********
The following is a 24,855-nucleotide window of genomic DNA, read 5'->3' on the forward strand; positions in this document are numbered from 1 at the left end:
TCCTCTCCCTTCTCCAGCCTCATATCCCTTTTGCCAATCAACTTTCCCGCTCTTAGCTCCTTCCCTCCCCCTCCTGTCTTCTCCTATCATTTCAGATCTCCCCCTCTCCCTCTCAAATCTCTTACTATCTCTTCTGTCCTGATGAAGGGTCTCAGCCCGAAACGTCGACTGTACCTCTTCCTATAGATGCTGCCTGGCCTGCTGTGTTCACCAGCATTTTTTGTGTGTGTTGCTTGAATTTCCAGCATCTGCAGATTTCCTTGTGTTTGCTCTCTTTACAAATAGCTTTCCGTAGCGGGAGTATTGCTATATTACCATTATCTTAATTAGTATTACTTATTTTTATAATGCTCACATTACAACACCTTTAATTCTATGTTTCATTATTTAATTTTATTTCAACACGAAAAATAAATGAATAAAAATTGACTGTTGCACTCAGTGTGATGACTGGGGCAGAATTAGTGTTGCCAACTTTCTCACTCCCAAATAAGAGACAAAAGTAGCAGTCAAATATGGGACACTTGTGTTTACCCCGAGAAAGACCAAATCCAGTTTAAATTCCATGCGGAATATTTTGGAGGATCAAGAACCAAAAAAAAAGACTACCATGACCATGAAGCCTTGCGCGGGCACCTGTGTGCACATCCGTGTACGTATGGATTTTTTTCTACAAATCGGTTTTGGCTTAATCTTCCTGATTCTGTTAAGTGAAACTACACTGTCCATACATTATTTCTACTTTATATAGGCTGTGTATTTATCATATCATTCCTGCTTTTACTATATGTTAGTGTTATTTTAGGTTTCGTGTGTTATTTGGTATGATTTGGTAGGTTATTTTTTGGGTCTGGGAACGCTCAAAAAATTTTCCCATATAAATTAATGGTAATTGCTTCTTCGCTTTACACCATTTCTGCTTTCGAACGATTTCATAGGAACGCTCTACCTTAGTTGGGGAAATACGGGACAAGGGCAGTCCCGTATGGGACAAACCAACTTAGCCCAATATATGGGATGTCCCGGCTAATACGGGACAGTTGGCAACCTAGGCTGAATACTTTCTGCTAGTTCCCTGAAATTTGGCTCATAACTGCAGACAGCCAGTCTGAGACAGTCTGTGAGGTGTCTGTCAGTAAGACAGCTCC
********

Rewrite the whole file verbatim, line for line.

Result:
The following is a 24,855-nucleotide window of genomic DNA, read 5'->3' on the forward strand; positions in this document are numbered from 1 at the left end:
TCCTCTCCCTTCTCCAGCCTCATATCCCTTTTGCCAATCAACTTTCCCGCTCTTAGCTCCTTCCCTCCCCCTCCTGTCTTCTCCTATCATTTCAGATCTCCCCCTCTCCCTCTCAAATCTCTTACTATCTCTTCTGTCCTGATGAAGGGTCTCAGCCCGAAACGTCGACTGTACCTCTTCCTATAGATGCTGCCTGGCCTGCTGTGTTCACCAGCATTTTTTGTGTGTGTTGCTTGAATTTCCAGCATCTGCAGATTTCCTTGTGTTTGCTCTCTTTACAAATAGCTTTCCGTAGCGGGAGTATTGCTATATTACCATTATCTTAATTAGTATTACTTATTTTTATAATGCTCACATTACAACACCTTTAATTCTATGTTTCATTATTTAATTTTATTTCAACACGAAAAATAAATGAATAAAAATTGACTGTTGCACTCAGTGTGATGACTGGGGCAGAATTAGTGTTGCCAACTTTCTCACTCCCAAATAAGAGACAAAAGTAGCAGTCAAATATGGGACACTTGTGTTTACCCCGAGAAAGACCAAATCCAGTTTAAATTCCATGCGGAATATTTTGGAGGATCAAGAACCAAAAAAAAAGACTACCATGACCATGAAGCCTTGCGCGGGCACCTGTGTGCACATCCGTGTACGTATGGATTTTTTTCTACAAATCGGTTTTGGCTTAATCTTCCTGATTCTGTTAAGTGAAACTACACTGTCCATACATTATTTCTACTTTATATAGGCTGTGTATTTATCATATCATTCCTGCTTTTACTATATGTTAGTGTTATTTTAGGTTTCGTGTGTTATTTGGTATGATTTGGTAGGTTATTTTTTGGGTCTGGGAACGCTCAAAAAATTTTCCCATATAAATTAATGGTAATTGCTTCTTCGCTTTACACCATTTCTGCTTTCGAACGATTTCATAGGAACGCTCTACCTTAGTTGGGGAAATACGGGACAAGGGCAGTCCCGTATGGGACAAACCAACTTAGCCCAATATATGGGATGTCCCGGCTAATACGGGACAGTTGGCAACCTAGGCTGAATACTTTCTGCTAGTTCCCTGAAATTTGGCTCATAACTGCAGACAGCCAGTCTGAGACAGTCTGTGAGGTGTCTGTCAGTAAGACAGCTCC